[VIEWPOINT]Time to stop the red-baitingThe opposition Grand National Party has accused a ruling party lawmaker, Lee Chul-woo, of being a North Korean spy.
That’s a rather serious charge.
If it turns out to be true, Mr. Lee can expect a long prison sentence for treason. If false, the people making it, including the leader of the opposition, should resign ― but not after being forced to run naked into the Han River in mid-January and then spanked with rolled-up conservative newspapers for having wasted our time.
Here’s the background. In 1992, when he was 32, Mr. Lee joined an underground group called Minhaejon (Patriotic Front for National Liberation). The members thought that North Korea’s juche ideology actually made some sense.
This organization was led by a mineworker, but included young intellectuals such as Mr. Lee. Its lifespan was short. Six or seven months after its formation, its members were arrested.
Some top leaders are believed to have been members of the (north) Korean Workers’ Party (KWP), a fact that most in the group were unaware of until it came out in the investigation.
In 1993, the Supreme Court sentenced Mr. Lee to four years in prison and confiscated a North Korean flag and pictures of Kim Il Sung and Kim Jong-il, which he had admitted to possessing.
The opposition has now resurrected the claim that Mr. Lee was a member of the KWP and raised suspicion that he still operates in the South as a spy.
I hate to spoil what could be a great Reader’s Digest story, but I’d err on the side of caution on this one.
First, some context. There’s a long history in Korea of good and sensible people being accused of being communists because of leftist leanings in their youth.
It is a conveniently forgotten fact, but two of South Korea’s eight presidents were, at one time, suspected of communist sympathies.
Park Chung Hee, the father of Park Geun-hye, the current Grand National Party leader herself, and father of all modern Koreans for that matter, was once arrested for his role in a communist group within the military. He was cleared and, in fact, became the anti-communist creator of the world’s most successful centrally-planned economy.
Former President Kim Dae-jung, as a young man, was briefly a member of an underground group and was doggged for years by charges of leftist connections. He went on to embody for the whole world the aspirations of Koreans for democratic freedom.
The Korean War turned their generation decisively against the left. But their children grew up wondering how bad the communists could be if they were the enemy of the nasty dictatorships that ruled South Korea until 1987.
As Kim Dae-jung used to tell reporters in the 1980s, the government was unwittingly “manufacturing” communists through its failure to democratize.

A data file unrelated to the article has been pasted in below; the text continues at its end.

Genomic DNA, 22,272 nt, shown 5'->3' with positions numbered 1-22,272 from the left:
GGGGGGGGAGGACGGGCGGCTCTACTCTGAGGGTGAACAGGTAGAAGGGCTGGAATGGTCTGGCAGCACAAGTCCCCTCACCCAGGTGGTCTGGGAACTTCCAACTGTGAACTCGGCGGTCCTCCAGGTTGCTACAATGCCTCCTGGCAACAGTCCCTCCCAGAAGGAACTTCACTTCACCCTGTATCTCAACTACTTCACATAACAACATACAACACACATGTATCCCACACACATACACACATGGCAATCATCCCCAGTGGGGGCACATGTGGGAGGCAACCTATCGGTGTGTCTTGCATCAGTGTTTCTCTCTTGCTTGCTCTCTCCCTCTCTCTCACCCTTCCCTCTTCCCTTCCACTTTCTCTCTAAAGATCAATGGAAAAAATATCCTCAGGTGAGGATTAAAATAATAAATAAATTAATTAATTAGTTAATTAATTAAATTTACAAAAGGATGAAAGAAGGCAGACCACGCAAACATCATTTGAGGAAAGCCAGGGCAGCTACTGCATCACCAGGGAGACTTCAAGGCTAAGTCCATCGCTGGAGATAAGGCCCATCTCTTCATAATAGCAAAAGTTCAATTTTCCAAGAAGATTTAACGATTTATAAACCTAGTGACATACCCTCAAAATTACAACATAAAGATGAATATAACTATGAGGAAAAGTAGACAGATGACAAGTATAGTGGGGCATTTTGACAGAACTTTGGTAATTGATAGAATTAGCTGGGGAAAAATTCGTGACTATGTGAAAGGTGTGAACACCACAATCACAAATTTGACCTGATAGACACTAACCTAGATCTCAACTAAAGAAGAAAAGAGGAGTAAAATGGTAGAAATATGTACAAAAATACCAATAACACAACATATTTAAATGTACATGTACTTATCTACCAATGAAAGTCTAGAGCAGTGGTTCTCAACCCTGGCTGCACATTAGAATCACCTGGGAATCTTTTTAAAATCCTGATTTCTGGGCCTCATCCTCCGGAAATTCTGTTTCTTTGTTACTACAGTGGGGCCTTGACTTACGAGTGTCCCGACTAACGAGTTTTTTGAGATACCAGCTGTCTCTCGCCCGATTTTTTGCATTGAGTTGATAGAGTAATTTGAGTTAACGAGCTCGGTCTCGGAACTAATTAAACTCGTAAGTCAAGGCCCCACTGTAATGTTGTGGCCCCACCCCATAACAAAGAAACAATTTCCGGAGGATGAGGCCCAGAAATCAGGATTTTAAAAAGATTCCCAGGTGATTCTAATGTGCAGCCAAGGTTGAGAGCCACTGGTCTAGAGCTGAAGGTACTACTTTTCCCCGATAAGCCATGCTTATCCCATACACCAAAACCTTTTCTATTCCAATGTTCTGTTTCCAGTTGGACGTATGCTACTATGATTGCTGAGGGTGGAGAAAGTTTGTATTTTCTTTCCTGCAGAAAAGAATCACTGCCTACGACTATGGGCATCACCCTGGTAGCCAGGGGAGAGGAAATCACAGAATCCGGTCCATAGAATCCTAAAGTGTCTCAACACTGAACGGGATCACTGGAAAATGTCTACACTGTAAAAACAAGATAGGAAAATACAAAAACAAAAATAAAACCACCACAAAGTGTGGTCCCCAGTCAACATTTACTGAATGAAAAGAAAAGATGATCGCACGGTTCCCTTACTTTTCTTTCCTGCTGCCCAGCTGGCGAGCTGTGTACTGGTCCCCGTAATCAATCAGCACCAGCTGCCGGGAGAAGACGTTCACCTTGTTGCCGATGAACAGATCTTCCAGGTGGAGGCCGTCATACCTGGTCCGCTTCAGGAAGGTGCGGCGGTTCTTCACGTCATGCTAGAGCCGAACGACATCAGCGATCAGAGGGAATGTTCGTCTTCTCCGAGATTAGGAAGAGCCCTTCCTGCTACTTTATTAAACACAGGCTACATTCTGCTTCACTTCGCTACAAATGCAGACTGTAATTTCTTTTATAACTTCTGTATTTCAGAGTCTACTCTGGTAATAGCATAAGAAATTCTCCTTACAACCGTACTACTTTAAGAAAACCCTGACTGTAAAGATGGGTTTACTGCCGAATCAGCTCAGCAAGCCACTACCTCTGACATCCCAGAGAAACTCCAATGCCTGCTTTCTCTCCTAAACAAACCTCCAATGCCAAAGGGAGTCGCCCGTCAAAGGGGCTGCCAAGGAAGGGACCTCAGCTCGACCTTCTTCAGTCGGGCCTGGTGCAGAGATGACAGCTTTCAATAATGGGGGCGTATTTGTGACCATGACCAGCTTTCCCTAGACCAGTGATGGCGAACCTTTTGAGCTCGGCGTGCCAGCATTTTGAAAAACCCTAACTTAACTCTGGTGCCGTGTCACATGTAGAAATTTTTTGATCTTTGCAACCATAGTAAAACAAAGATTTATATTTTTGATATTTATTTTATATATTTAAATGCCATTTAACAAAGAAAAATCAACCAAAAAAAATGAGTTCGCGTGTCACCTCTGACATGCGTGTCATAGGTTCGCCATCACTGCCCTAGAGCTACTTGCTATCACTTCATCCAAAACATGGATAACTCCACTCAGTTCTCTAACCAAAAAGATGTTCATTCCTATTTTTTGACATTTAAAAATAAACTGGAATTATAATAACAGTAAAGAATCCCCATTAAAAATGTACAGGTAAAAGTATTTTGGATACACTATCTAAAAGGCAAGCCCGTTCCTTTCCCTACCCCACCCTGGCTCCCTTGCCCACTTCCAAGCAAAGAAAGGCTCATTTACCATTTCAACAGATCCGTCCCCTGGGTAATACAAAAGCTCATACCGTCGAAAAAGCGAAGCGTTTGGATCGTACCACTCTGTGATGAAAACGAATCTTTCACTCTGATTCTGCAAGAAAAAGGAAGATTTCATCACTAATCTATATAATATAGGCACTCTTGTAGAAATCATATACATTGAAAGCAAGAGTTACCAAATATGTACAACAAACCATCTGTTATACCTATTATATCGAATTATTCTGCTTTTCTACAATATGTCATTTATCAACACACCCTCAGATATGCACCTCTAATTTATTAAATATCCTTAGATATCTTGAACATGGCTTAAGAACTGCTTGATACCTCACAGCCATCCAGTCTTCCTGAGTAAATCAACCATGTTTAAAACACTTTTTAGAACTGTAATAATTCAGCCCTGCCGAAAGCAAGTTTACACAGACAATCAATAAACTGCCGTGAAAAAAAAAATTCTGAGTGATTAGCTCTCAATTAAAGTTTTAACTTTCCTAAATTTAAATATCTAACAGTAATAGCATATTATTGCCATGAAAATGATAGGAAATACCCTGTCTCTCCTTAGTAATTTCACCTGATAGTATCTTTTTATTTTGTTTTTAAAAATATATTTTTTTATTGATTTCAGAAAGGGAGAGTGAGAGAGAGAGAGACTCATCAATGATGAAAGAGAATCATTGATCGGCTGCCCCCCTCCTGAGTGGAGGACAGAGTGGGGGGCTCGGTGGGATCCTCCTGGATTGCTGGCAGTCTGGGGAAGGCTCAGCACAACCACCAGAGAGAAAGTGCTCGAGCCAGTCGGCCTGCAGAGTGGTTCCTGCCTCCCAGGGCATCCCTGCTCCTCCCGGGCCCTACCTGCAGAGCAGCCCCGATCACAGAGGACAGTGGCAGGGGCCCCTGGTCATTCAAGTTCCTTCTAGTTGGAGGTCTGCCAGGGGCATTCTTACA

The irony of course is that while the world was finally tossing Marxism into the ashbin of history, “the children” of Park Chung Hee were reading its forbidden texts and embracing it. Most are now quite embarrassed. And so they should be.
Now, back to Mr. Lee. In his defense, it should be point out that he is innocent until proved guilty. (That’s a joke. It only happens America where the system is so perverse that Mr. Lee would get tried by a jury of his “peers,” who would all presumably be other alleged North Korean spies.)
Still, it is appropriate to examine his accusers. It is obvious even to kindergarten pupils that Grand National Party partisans are not bringing this up now to protect Korea from the Reds.
They’ve got a better reason than national interest: politics. They are seeking to pressure the Uri Party into dropping its push to annul the National Security Law.
The fact that they are proposing a “parliamentary probe” into Mr. Lee suggests a preference for airtime over truth and justice.
Also, they cite as their evidence a magazine article. Yes, this is the front-line of their case. Apparently, a weekly newspaper called “Mirae Hankuk” (“Future of Korea”) is the source of the claim that Mr. Lee is still a spy.
Finally ― and this is the thing that seems ridiculous ― the Grand Nationals say that Mr. Lee lied when he claimed he was tortured into falsely confessing that he had that flag and those pictures of the two Kims.
Let’s be honest. Did the nation not develop on the notion that exporting was good and not torturing communists was bad?
And therein lies our problem. We’ve got to move on from the Cold War and accept that importing foreign luxury items and letting ex-communists roam free is no threat. We should also leave spy-catching to the professionals ― not to people who wave magazines and punch each other out in the National Assembly.
* The writer is an author and the managing director of Insight Communications Consultants, a public relations company.
by Michael Breen